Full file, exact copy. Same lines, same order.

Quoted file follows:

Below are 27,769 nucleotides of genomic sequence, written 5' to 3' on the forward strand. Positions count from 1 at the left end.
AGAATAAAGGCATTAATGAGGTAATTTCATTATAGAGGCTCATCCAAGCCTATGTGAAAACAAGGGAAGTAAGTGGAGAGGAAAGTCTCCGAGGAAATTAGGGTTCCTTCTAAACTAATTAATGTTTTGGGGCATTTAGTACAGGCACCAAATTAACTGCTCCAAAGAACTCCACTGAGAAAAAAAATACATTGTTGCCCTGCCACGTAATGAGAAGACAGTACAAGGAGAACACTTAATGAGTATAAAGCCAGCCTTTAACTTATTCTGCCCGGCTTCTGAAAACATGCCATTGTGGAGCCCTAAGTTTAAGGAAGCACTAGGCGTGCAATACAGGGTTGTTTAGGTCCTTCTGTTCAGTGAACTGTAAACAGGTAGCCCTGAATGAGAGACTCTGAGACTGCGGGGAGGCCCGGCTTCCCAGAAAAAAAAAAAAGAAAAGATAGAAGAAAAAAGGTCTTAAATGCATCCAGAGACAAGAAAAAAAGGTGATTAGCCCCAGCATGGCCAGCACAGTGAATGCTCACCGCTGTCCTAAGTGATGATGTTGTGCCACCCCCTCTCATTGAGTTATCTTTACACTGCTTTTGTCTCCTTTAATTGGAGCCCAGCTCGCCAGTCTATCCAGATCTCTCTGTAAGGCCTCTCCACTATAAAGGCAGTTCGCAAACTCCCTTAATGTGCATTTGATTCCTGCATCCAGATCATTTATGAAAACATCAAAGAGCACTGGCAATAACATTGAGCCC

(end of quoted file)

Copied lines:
Below are 27,769 nucleotides of genomic sequence, written 5' to 3' on the forward strand. Positions count from 1 at the left end.
AGAATAAAGGCATTAATGAGGTAATTTCATTATAGAGGCTCATCCAAGCCTATGTGAAAACAAGGGAAGTAAGTGGAGAGGAAAGTCTCCGAGGAAATTAGGGTTCCTTCTAAACTAATTAATGTTTTGGGGCATTTAGTACAGGCACCAAATTAACTGCTCCAAAGAACTCCACTGAGAAAAAAAATACATTGTTGCCCTGCCACGTAATGAGAAGACAGTACAAGGAGAACACTTAATGAGTATAAAGCCAGCCTTTAACTTATTCTGCCCGGCTTCTGAAAACATGCCATTGTGGAGCCCTAAGTTTAAGGAAGCACTAGGCGTGCAATACAGGGTTGTTTAGGTCCTTCTGTTCAGTGAACTGTAAACAGGTAGCCCTGAATGAGAGACTCTGAGACTGCGGGGAGGCCCGGCTTCCCAGAAAAAAAAAAAAGAAAAGATAGAAGAAAAAAGGTCTTAAATGCATCCAGAGACAAGAAAAAAAGGTGATTAGCCCCAGCATGGCCAGCACAGTGAATGCTCACCGCTGTCCTAAGTGATGATGTTGTGCCACCCCCTCTCATTGAGTTATCTTTACACTGCTTTTGTCTCCTTTAATTGGAGCCCAGCTCGCCAGTCTATCCAGATCTCTCTGTAAGGCCTCTCCACTATAAAGGCAGTTCGCAAACTCCCTTAATGTGCATTTGATTCCTGCATCCAGATCATTTATGAAAACATCAAAGAGCACTGGCAATAACATTGAGCCC